FC: SEC finds new way to spend tax dollars: Creating fake companies

From: Declan McCullagh (declanat_private)
Date: Fri Feb 01 2002 - 02:14:05 PST

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    ---------- Forwarded message ----------
    Date: Thu, 31 Jan 2002 05:44:57 -0800
    From: Jack Dean <JackDeanat_private>
    To: Declan McCullagh <declanat_private>
    Subject: Fake sites aim to teach investors a lesson
    Our tax dollars at work . . .
    Fake sites aim to teach investors a lesson
    January 30, 2002
    WASHINGTON (AP) -- McWhortle Enterprises Inc. seems like the perfect
    investment for the post-September 11 world: a solid company, praised by
    analysts and customers, selling a handheld biohazard detector guaranteed to
    beep and flash in the presence of anthrax or other deadly germs.
    Only one problem: The company doesn't exist.
    McWhortle Enterprises is a government hoax cloaked in respectability and
    planted on the Internet, waiting to deliver a lesson about the risks of
    online investing to unsuspecting consumers.
    The Securities and Exchange Commission, the principal agency behind the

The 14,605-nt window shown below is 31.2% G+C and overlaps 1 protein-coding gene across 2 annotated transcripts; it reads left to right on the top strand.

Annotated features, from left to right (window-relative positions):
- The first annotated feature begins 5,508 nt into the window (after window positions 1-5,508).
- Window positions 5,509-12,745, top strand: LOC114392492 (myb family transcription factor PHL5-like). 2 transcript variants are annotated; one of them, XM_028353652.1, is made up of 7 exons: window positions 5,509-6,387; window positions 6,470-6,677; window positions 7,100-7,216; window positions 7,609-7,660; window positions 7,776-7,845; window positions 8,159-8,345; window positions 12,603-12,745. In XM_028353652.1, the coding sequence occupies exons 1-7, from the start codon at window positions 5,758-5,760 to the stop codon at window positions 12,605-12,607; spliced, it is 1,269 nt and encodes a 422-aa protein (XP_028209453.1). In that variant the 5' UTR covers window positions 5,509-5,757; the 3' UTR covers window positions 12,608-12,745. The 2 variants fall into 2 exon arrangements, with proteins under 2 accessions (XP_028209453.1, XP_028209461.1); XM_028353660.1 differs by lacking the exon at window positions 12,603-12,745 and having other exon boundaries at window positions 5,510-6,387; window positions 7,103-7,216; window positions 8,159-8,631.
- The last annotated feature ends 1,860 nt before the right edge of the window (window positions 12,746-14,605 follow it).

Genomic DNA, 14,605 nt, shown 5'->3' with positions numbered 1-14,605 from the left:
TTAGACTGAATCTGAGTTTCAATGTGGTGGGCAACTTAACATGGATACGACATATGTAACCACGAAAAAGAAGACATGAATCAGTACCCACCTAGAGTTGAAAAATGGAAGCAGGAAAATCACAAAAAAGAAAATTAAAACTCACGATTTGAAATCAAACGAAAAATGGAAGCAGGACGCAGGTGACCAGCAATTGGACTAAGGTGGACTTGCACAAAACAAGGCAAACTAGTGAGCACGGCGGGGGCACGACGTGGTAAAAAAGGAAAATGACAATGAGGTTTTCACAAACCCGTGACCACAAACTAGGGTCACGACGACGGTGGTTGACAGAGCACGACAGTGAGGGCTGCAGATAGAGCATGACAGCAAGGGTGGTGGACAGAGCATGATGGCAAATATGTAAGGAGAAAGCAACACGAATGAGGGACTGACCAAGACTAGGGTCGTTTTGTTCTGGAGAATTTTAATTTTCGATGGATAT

fictitious company, was announcing Wednesday that it has seeded the Internet
    with a series of such Web sites laying in wait to say "gotcha" to naive
    investors, according to a source familiar with the project.
    The SEC would only say that it was holding a news conference to discuss
    "investor education initiatives."
    Barbara Roper, the Consumer Federation of America's director of investor
    protection, said she has no problem with the SEC's unorthodox methods.
    "There's clearly no intent here to do anything but educate the public in a
    way that might actually catch people's attention and make them realize they
    were that close to being scammed," she said. "You need to make the risk real
    to people."
    On Friday, the SEC issued a fake news release on behalf of McWhortle, saying
    the company would go public Wednesday, with company President Thomas
    McWhortle III holding a news conference at SEC headquarters. The release was
    distributed mainly to Web sites by a service for financial news. Financial
    news agencies that received the fake release were warned.
    After the release was sent, the McWhortle Web site received more than
    120,000 visits, the source said.
    Jack Dean, Senior Partner         JackDeanat_private
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